A Hard Look at Wireless Commerce Hardware - Page 2
Global telecommunications networks also are rolling out General Packet Radio Service to transport high-speed data with global system for mobile communications (GSM) and time division multiple access (TDMA)-based wireless networks. It allows voice and data calls to be handled simultaneously and supports high-speed delivery of e-mail, Web browsing, and access to corporate LANs and intranets.
A key GPRS backer is Stockholm-based Ericsson, the third-largest wireless device manufacturer. Ericsson soon will launch the R520, its newest GSM handset that supports GPRS. GSM is the dominant wireless technology in Europe.
|"Mobile handset technology is improving at an incredible pace."|
Ericsson already markets the R380, a dual-band mobile phone with personal digital assistant functionality. It is built on the EPOC mobile terminal operating system, is WAP-enabled with a built-in modem and has a GSM 900/1800 dual band.
"Mobile handset technology is improving at an incredible pace, and many types of devices will be available," says Randy Dence, vice president of business planning and development for w-Technologies Inc., a New York-based provider of wireless products and services. "You will see PDAs with voice capability and mo-bile phones with data capability."
This user community is leveraging handsets and applications that are increasingly being tweaked for B-to-B commerce. Schaumburg, Ill.-based Motorola Inc., the second-largest mobile phone vendor, is working with application software providers and telecommunications carriers to support supply chain transactions, workflow approvals, auctions and reverse auctions through wireless devices, says Jim O'Malley, manager of global mobile e-commerce solutions.
Motorola's Timeport P935 personal interactive communicator soon will feature w-Technologies' financial service software applications. Functions will include wireless cash management and security trading.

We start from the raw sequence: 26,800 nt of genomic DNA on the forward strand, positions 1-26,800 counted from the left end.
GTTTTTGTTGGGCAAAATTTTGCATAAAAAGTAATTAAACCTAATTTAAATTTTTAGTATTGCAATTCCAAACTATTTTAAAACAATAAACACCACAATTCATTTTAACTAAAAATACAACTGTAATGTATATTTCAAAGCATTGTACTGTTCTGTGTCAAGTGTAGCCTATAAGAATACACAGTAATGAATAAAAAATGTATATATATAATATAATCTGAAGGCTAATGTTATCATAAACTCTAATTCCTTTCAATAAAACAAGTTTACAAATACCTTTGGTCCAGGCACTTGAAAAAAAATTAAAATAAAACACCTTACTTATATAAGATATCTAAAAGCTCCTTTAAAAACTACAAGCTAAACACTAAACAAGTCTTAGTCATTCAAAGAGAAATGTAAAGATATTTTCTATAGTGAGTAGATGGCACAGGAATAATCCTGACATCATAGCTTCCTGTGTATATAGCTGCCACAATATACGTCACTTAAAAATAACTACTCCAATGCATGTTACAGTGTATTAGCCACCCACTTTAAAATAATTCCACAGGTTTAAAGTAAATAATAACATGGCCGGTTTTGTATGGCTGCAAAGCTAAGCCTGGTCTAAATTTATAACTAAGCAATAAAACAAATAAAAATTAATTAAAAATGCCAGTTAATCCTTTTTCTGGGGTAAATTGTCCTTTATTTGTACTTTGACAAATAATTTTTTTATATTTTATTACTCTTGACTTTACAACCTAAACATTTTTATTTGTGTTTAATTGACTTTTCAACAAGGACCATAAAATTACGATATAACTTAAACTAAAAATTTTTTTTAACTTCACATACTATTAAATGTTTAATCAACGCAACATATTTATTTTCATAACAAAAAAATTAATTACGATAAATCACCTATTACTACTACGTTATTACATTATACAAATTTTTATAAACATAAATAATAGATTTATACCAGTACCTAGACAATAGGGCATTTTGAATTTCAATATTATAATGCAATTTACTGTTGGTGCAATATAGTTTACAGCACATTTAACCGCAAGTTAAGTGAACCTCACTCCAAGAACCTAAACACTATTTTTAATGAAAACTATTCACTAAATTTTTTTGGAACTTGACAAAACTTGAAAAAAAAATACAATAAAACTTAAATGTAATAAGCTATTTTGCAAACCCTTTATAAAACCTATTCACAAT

The vendor also is teaming with Tokyo-based Sega Enterprises Ltd. to develop cellular phones with high-speed data processing that can access the Internet. The new devices are expected to be available next spring.
"An '800-pound gorilla' in the telecommunications industry, Motorola is taking aim at its competitors in the mobile wireless race with its recent WAP-enabled phone introduction," the Aberdeen Group notes in its "Mobile Electronic Commerce, The New Economy on the Move" report. "Motorola will need to continue its innovative ways to catch up to the market leader, Finland's Nokia Corp."
Time for High-Speed Innovation
Innovation is the name of the game for handset vendors readying for e-commerce. Security is another in-creasingly important component. Millions of wireless devices already hold chip-based subscriber identity module (SIM) cards in GSM handsets. The cards' microprocessor chips store information on subscribers and hold encryption keys.
"Encrypting transactions is a big concern in the industry," Patel says. "B-to-Busers have to log in with an ID and password each time they access a corporate database. It's a lengthy pro-cess, but there is a need for security."
Other obstacles to wireless commerce include a dearth of applications. But that also is expected to change over the next 18 months. "In the next year we'll see tremendous growth in applications," iConverse's Fox predicts, "including the classic business applications of customer relationship management, financial services and sales."
Indeed, Houston-based Compaq Computer Corp. and Helsinki-based Nokia recently began an alliance to develop and market end-to-end mobile Internet and intranet solutions to enterprise customers. The parties will integrate Nokia's WAP Server software and Compaq's ProLiant server running Windows NT.
The vendors will support CRM, order/shipment status, security and other applications. Nokia is positioning one of its newest handsets the 9110 Communicator for mobile commerce. The device supports e-mail, fax delivery and Internet access, and contains software for the Macintosh and Windows platforms. It is embedded with an AMD 486 processor and has data speed of up to 14,400 bps.
"The device has a much bigger display and a full keyboard for legitimate alpha-numeric input capabilities," says Brett Roeder, director of wireless technologies for Seagull, an Atlanta-based mobile-commerce software vendor. "Most of the phones people use to access the Internet have small screens with four lines that display 15 characters. The newer phones have 10 lines and 30 characters."
Handset manufacturers are studying more efficient ways to secure transactions and add applications. They also are working to make the phones smaller and lighter, with larger screens and faster transaction speeds. It may be a tall order. But with potential revenues for U.S. mobile commerce-enabling technologies projected to leap tenfold by 2004 to more than $1 billion, handset vendors have great incentive for moving into high-speed innovation.
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